Overall I have no complaints from an image quality standpoint (yes I had a chance to use Raw too) and I'm not going to split hairs over what this sensor can do versus bigger or even smaller sensors. Fact is, if you can't make good images with this sensor, then it isn't the fault of the sensor or camera- image quality is excellent for such a device. Enough has been said on the net about the sensor in this camera based on the G7X, and a few other models on the market also share it too- so I won't bore you with tons of image quality analysis as a result.

Processed with DPP to taste with Canon's Raw Converter, ISO 5000. Pretty much close to most smaller sensor DSLR's, IQ is not the G5X's weak point.

The lens is pretty well proven to be a very good performer, but a bit below what I've come to expect from Powershot cameras in terms of corner to corner sharpness and control of aberrations. That said, its a versatile 24-100mm equivalent lens with a fast f/1.8-2.8 aperture in a very compact form factor. It's hard to fault the lens really, but I sort of do expect a different lens design than the G7X since it demands a higher premium and, the G5X being a larger camera than the G7X it borrows the lens from.

Features wise, the G5X falls in line with what the G16 had before it. There's really not much more to rave about here, and Canon still insists on not letting the user fine tune/control Jpeg options when simultaneously recording a Raw file. Why Canon? It's been years and years users and reviewers have complained about this so I know you are aware of it. At this point I'm going to call you out- Canon, whoever are making this final decision in Japan- you are flat out being stubborn and stupid about it. Most of your users will only use Jpegs, give them the option to record both with presets. It's not that hard- almost all other manufacturers do it with cameras at this price level.

Jpeg quality (when recorded singularly) is actually decent but that has always been a Canon strong point. Turning NR to low, still yields more noise reduction than I'd like, but the Jpegs look a lot better than most competitors- Canon probably knows that too. Not much to complain about here.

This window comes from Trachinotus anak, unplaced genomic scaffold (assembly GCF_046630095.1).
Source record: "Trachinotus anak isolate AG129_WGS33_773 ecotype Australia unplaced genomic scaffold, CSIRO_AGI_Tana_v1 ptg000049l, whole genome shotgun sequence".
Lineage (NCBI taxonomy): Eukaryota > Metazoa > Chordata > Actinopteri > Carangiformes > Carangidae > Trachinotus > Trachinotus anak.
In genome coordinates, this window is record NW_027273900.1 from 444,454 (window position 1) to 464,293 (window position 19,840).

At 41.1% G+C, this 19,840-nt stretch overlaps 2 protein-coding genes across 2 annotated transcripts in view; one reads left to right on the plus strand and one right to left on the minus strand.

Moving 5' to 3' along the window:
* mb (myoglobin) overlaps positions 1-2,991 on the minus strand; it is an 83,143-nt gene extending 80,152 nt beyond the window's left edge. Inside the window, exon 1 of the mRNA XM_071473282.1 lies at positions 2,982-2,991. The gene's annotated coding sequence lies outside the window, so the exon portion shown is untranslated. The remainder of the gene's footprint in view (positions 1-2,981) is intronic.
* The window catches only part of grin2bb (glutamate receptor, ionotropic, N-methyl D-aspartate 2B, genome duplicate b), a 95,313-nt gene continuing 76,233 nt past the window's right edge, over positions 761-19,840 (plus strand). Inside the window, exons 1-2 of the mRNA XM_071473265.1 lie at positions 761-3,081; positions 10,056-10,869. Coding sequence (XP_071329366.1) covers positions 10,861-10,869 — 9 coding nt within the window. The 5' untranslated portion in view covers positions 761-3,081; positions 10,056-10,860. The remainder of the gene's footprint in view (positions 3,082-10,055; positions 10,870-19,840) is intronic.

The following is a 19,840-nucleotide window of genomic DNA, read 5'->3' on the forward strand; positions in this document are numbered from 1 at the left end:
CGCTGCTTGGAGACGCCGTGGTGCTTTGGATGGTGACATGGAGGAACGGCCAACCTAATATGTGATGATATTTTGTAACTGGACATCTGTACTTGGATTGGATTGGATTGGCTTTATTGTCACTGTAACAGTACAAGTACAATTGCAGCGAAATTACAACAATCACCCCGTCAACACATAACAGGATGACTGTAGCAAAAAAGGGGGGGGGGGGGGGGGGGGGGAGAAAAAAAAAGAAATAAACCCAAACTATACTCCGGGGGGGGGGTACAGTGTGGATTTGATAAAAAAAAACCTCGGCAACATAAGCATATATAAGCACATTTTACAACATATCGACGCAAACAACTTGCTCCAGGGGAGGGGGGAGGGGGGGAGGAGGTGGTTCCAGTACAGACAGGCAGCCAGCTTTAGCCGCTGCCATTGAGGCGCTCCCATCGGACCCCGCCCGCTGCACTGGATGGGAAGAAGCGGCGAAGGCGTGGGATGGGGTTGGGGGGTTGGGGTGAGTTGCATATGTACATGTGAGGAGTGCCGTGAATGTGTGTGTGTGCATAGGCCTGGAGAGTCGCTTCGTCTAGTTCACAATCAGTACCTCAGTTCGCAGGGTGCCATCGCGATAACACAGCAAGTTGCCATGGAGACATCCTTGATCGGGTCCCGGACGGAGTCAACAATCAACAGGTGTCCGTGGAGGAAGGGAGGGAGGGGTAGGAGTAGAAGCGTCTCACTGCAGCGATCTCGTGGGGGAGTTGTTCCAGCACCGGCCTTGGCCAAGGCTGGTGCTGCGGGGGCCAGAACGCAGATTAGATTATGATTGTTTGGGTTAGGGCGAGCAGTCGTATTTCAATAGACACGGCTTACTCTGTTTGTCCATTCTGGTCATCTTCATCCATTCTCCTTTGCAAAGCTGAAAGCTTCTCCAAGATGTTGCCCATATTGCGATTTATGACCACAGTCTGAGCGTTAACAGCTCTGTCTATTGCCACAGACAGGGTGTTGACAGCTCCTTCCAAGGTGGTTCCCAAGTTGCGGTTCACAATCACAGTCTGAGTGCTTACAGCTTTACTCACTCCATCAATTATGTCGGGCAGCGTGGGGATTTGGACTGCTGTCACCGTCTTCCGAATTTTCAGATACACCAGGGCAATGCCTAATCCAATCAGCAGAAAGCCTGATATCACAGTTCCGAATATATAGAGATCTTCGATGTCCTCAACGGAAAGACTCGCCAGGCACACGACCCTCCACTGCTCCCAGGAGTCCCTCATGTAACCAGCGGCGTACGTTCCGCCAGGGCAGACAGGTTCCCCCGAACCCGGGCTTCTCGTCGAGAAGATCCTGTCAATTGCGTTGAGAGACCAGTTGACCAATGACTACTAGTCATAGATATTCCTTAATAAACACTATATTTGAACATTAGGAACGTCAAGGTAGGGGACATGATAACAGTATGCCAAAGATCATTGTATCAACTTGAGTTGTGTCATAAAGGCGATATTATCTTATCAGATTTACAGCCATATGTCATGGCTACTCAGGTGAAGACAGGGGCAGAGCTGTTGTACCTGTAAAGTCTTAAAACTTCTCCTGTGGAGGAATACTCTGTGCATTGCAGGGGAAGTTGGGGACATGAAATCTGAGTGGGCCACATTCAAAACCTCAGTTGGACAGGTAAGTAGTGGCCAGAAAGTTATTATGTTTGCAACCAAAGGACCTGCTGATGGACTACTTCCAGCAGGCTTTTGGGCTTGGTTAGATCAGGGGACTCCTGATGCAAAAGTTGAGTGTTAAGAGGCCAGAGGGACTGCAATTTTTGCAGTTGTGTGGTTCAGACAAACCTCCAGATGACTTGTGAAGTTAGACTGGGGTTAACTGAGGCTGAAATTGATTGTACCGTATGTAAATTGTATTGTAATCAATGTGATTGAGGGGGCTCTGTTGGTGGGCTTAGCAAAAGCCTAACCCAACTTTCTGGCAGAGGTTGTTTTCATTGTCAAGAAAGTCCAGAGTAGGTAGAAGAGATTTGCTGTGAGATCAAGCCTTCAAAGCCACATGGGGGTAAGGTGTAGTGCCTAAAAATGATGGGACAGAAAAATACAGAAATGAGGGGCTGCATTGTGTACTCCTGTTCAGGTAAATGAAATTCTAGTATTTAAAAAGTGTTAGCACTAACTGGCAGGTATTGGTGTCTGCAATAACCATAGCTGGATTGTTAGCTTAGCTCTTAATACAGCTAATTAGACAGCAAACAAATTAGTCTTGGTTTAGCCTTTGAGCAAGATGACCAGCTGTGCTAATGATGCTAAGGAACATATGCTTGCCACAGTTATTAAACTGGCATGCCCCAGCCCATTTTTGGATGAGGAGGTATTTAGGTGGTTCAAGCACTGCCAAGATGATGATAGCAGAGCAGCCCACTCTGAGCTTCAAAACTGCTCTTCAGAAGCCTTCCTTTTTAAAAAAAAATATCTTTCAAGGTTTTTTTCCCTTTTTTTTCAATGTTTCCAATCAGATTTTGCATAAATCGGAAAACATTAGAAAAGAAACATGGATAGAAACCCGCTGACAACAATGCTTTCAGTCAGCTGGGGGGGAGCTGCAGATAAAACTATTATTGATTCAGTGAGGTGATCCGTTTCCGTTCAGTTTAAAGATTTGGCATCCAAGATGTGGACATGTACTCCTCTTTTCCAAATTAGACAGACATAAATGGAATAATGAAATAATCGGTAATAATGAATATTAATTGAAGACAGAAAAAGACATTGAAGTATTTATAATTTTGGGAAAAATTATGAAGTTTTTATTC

Looks nice from the top right? Yes it does, but that front control wheel is jammed in there and hard to use. For me, I found it uncomfortable to use with a one handed grip.

Handling is where the G5X falls short. Coming from the likes of the G10,12,16 cameras with their excellent handling, excellent grips, well placed controls- the G5X feels cramped, fiddly, and flat out uncomfortable for one handed shooting that I've become so accustomed too on previous G series cameras. It's such a personal issue for me. I must enjoy holding and operating a camera- it simply has to get out of my way and let me do my job. I don't like being forced to use two hands, think too much about where my controls are, or accidentally enter a menu system every time I change the tightness of my grip on the camera. The G10 and G16 cameras for example never gave me issues... I never thought twice about handling, I just enjoyed it.

See the menu button? Falls right under the heel of your palm, and if you squeeze the camera  a bit guess what, yep you go right into the menu system interrupting your work flow. Irritating.

Did they actually test it before giving the green light for production? I wonder, I really wonder.